A recently published research article shows that garlic supplementation reduces the plasma level of saquinavir, a protease inhibitor. This is important research as it sheds more light on the interaction between pharmaceuticals and natural supplements. However, it is equally important to put this research into context and consider its limitations.
Let's begin with the findings of this garlic/saquinavir study. This study found that the blood levels of saquinavir were reduced by 51% with garlic supplementation (equivalent to two raw 4-gram cloves a day) in nine healthy, HIV-negative participants. The researchers believe that allicin, a compound released by garlic, may be responsible for the interaction.
Next, saquinavir is an antiretroviral that has poor bioavailability and is not likely to be used clinically as a sole protease inhibitor. It is necessary to combine it with another protease inhibitor (ritonavir) to boost saquinavir to therapeutic levels. Therefore, the methods used in this study are not representative of what happens clinically. In other words it's not clear how garlic would affect saquinavir levels in a highly active antiretroviral therapy (HAART) regimen when combined with ritonavir.
Since saquinavir is metabolized in a similar fashion as other protease inhibitors and some non-nucleoside reverse transcriptase inhibitors, there is concern that garlic may affect the levels of these HAART medications as well. It is not clear whether the effect of garlic on saquinavir is due to changes of the bioavailability (absorption of saquinavir in the stomach), or metabolism (removal of saquinavir from the blood by the liver). Therefore, more research is needed to determine if the other protease inhibitors and non-nucleoside drugs would be similarly affected by garlic.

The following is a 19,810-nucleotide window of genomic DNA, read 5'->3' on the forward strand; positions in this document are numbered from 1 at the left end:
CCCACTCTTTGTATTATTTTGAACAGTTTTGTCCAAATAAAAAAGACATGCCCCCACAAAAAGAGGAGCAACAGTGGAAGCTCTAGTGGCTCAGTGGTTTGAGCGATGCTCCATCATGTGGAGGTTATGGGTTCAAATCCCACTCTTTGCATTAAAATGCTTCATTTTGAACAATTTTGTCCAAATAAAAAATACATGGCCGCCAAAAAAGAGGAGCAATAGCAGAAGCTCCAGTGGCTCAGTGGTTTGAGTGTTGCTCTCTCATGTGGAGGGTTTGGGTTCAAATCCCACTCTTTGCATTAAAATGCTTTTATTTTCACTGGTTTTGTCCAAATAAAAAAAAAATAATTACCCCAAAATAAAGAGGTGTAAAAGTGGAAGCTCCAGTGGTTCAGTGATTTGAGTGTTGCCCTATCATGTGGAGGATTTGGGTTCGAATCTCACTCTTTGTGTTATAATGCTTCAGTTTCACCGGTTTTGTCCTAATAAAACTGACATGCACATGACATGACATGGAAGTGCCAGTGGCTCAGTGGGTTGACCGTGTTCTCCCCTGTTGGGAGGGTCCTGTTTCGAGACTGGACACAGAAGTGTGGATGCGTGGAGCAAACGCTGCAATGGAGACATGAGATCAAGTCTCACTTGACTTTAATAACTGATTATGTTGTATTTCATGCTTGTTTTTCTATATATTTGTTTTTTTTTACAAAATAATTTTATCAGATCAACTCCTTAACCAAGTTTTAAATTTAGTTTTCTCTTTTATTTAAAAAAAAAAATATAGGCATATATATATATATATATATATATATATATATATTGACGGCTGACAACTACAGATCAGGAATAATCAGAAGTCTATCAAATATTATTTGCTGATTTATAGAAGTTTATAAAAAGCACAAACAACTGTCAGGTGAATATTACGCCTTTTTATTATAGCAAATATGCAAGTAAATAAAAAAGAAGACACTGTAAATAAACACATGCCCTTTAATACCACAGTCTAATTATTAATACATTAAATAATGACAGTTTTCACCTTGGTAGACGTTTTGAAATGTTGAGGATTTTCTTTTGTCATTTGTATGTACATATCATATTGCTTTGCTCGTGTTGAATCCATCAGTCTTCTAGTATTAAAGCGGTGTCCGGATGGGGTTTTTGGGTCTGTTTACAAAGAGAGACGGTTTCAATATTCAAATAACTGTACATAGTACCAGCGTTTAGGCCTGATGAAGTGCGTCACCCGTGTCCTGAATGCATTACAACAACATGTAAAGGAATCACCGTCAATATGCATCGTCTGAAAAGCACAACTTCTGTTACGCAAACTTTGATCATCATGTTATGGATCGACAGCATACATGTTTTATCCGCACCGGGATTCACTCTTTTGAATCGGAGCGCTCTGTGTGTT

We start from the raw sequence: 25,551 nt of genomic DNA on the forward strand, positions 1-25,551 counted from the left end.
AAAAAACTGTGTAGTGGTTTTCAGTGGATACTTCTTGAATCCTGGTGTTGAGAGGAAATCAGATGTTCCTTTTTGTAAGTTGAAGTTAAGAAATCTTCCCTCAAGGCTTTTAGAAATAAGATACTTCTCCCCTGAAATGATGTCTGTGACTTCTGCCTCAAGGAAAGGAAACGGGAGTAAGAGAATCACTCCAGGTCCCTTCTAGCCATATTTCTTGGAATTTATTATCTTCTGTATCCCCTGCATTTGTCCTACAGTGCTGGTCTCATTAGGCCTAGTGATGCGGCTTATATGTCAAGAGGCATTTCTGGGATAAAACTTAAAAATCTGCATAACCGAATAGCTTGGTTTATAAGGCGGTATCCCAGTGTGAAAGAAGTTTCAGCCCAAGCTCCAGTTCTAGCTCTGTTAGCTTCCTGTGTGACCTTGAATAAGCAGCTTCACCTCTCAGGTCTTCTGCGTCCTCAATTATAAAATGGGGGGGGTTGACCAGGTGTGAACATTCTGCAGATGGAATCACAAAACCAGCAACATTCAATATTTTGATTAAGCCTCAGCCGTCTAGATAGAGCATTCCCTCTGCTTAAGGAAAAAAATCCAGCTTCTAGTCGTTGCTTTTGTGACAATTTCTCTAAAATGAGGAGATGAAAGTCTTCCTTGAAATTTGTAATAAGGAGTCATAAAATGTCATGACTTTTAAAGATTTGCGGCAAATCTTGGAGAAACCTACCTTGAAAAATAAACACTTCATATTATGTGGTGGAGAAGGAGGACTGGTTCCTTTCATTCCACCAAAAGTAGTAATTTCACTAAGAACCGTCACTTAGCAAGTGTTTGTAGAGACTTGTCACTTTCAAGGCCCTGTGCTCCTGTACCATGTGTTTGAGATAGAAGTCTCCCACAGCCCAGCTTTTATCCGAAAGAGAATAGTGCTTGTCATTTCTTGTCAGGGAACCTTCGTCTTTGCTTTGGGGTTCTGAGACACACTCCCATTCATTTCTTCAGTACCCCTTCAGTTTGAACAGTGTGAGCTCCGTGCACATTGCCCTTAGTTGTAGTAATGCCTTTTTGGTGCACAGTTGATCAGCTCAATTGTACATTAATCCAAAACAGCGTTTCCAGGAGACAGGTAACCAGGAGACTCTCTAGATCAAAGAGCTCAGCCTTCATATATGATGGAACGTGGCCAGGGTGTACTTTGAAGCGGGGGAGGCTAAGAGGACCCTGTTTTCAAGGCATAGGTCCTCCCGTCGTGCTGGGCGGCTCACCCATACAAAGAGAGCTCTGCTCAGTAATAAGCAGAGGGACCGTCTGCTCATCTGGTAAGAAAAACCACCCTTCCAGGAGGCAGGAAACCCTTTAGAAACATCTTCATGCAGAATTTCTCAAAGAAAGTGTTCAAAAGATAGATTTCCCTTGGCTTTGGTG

Another issue to consider with garlic is that it is a foodstuff. Some people eat large doses of garlic on a regular basis. Most people use it as a seasoning and consume it at levels well below those that may interact with saquinavir. However, caution should be taken to avoid large amounts of fresh, raw garlic, especially as whole cloves, since they may release high levels of allicin. Allicin is the compound believed to interact with saquinavir and other protease inhibitors. Cooked garlic should be considered safer, since it does not release allicin.
Finally, let us consider how the general media has displayed this research. Headlines have read, "Garlic pills may block AIDS drugs." The media can distort what research findings are. It is important to consider all the information offered as well as the context. It is helpful to ask questions to clarify what the findings are and to determine the limitations of any research.
The discussions regarding this research come to the same conclusion: More research is needed to understand the interaction between garlic and HIV medications. It is also agreed that caution should be used when taking supplemental garlic with HIV antiretrovirals. The Bastyr Research Institute is currently conducting an NIH-funded study in close collaboration with the University of Washington to measure the effects of garlic on the cholesterol levels of people on antiretrovirals. To address the concerns that the garlic/saquinavir study raises, the Bastyr study will closely monitor viral loads of the participants. In addition, anyone on saquinavir as a sole protease inhibitor is not eligible for participation in the study. If you have questions regarding this clinical study, call 425/602-3171 or www.bastyr.edu/research/recruit/.